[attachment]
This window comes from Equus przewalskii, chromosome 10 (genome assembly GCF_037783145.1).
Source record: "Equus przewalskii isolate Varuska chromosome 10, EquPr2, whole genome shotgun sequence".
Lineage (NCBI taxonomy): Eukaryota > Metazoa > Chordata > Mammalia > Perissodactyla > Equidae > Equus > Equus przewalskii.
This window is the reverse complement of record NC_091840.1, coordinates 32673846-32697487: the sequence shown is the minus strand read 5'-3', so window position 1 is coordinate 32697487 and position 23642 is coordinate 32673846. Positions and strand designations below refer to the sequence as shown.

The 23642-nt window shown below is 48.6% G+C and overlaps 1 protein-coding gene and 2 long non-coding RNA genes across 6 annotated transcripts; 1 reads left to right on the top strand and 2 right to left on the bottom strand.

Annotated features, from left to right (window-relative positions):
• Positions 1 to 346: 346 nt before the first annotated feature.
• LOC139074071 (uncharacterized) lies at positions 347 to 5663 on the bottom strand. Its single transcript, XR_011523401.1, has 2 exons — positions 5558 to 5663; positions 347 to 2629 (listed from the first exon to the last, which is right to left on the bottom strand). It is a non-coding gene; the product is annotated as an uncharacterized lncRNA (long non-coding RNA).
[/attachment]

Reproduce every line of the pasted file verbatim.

This window comes from Equus przewalskii, chromosome 10 (genome assembly GCF_037783145.1).
Source record: "Equus przewalskii isolate Varuska chromosome 10, EquPr2, whole genome shotgun sequence".
Lineage (NCBI taxonomy): Eukaryota > Metazoa > Chordata > Mammalia > Perissodactyla > Equidae > Equus > Equus przewalskii.
This window is the reverse complement of record NC_091840.1, coordinates 32673846-32697487: the sequence shown is the minus strand read 5'-3', so window position 1 is coordinate 32697487 and position 23642 is coordinate 32673846. Positions and strand designations below refer to the sequence as shown.

The 23642-nt window shown below is 48.6% G+C and overlaps 1 protein-coding gene and 2 long non-coding RNA genes across 6 annotated transcripts; 1 reads left to right on the top strand and 2 right to left on the bottom strand.

Annotated features, from left to right (window-relative positions):
• Positions 1 to 346: 346 nt before the first annotated feature.
• LOC139074071 (uncharacterized) lies at positions 347 to 5663 on the bottom strand. Its single transcript, XR_011523401.1, has 2 exons — positions 5558 to 5663; positions 347 to 2629 (listed from the first exon to the last, which is right to left on the bottom strand). It is a non-coding gene; the product is annotated as an uncharacterized lncRNA (long non-coding RNA).